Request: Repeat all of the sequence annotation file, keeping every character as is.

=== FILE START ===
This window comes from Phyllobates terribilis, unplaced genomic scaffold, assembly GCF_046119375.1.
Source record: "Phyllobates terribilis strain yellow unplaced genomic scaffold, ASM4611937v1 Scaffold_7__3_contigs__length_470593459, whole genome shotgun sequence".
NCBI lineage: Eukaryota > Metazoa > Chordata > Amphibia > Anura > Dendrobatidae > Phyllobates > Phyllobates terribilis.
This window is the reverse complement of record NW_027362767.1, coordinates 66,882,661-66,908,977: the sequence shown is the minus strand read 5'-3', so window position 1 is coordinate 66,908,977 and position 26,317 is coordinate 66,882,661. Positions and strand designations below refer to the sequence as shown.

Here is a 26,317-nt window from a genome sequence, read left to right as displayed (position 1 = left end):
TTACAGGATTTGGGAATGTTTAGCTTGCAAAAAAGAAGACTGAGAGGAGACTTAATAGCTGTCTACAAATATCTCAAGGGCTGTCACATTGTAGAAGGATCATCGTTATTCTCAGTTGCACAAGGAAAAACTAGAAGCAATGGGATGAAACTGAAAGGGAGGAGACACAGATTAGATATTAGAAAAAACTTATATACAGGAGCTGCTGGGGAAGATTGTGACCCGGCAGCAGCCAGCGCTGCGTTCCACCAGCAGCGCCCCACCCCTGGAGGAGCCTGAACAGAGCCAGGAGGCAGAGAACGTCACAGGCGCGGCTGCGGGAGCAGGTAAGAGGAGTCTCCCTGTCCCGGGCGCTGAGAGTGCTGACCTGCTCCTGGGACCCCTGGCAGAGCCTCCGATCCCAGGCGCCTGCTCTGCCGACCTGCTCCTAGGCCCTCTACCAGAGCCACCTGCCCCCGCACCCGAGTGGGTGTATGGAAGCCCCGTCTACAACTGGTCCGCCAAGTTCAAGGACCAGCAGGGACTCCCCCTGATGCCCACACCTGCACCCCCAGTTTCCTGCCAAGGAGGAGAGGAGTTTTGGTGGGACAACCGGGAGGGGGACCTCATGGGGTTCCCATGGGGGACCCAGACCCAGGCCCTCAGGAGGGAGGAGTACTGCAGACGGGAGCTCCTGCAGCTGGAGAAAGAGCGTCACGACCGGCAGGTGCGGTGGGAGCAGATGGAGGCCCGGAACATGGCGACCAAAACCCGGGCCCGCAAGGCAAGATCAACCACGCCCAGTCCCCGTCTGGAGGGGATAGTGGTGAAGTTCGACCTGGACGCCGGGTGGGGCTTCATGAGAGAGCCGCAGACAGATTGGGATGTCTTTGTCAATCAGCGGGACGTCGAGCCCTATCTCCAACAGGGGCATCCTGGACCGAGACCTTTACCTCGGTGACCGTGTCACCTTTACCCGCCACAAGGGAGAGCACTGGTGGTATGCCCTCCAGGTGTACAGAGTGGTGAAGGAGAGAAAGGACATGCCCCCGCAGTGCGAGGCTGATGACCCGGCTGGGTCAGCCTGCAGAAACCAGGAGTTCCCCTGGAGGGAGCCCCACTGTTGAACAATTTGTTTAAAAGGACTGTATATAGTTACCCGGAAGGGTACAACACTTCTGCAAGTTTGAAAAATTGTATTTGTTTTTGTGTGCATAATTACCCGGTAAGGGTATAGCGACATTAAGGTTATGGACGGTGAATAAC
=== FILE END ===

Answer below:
This window comes from Phyllobates terribilis, unplaced genomic scaffold, assembly GCF_046119375.1.
Source record: "Phyllobates terribilis strain yellow unplaced genomic scaffold, ASM4611937v1 Scaffold_7__3_contigs__length_470593459, whole genome shotgun sequence".
NCBI lineage: Eukaryota > Metazoa > Chordata > Amphibia > Anura > Dendrobatidae > Phyllobates > Phyllobates terribilis.
This window is the reverse complement of record NW_027362767.1, coordinates 66,882,661-66,908,977: the sequence shown is the minus strand read 5'-3', so window position 1 is coordinate 66,908,977 and position 26,317 is coordinate 66,882,661. Positions and strand designations below refer to the sequence as shown.

Here is a 26,317-nt window from a genome sequence, read left to right as displayed (position 1 = left end):
TTACAGGATTTGGGAATGTTTAGCTTGCAAAAAAGAAGACTGAGAGGAGACTTAATAGCTGTCTACAAATATCTCAAGGGCTGTCACATTGTAGAAGGATCATCGTTATTCTCAGTTGCACAAGGAAAAACTAGAAGCAATGGGATGAAACTGAAAGGGAGGAGACACAGATTAGATATTAGAAAAAACTTATATACAGGAGCTGCTGGGGAAGATTGTGACCCGGCAGCAGCCAGCGCTGCGTTCCACCAGCAGCGCCCCACCCCTGGAGGAGCCTGAACAGAGCCAGGAGGCAGAGAACGTCACAGGCGCGGCTGCGGGAGCAGGTAAGAGGAGTCTCCCTGTCCCGGGCGCTGAGAGTGCTGACCTGCTCCTGGGACCCCTGGCAGAGCCTCCGATCCCAGGCGCCTGCTCTGCCGACCTGCTCCTAGGCCCTCTACCAGAGCCACCTGCCCCCGCACCCGAGTGGGTGTATGGAAGCCCCGTCTACAACTGGTCCGCCAAGTTCAAGGACCAGCAGGGACTCCCCCTGATGCCCACACCTGCACCCCCAGTTTCCTGCCAAGGAGGAGAGGAGTTTTGGTGGGACAACCGGGAGGGGGACCTCATGGGGTTCCCATGGGGGACCCAGACCCAGGCCCTCAGGAGGGAGGAGTACTGCAGACGGGAGCTCCTGCAGCTGGAGAAAGAGCGTCACGACCGGCAGGTGCGGTGGGAGCAGATGGAGGCCCGGAACATGGCGACCAAAACCCGGGCCCGCAAGGCAAGATCAACCACGCCCAGTCCCCGTCTGGAGGGGATAGTGGTGAAGTTCGACCTGGACGCCGGGTGGGGCTTCATGAGAGAGCCGCAGACAGATTGGGATGTCTTTGTCAATCAGCGGGACGTCGAGCCCTATCTCCAACAGGGGCATCCTGGACCGAGACCTTTACCTCGGTGACCGTGTCACCTTTACCCGCCACAAGGGAGAGCACTGGTGGTATGCCCTCCAGGTGTACAGAGTGGTGAAGGAGAGAAAGGACATGCCCCCGCAGTGCGAGGCTGATGACCCGGCTGGGTCAGCCTGCAGAAACCAGGAGTTCCCCTGGAGGGAGCCCCACTGTTGAACAATTTGTTTAAAAGGACTGTATATAGTTACCCGGAAGGGTACAACACTTCTGCAAGTTTGAAAAATTGTATTTGTTTTTGTGTGCATAATTACCCGGTAAGGGTATAGCGACATTAAGGTTATGGACGGTGAATAAC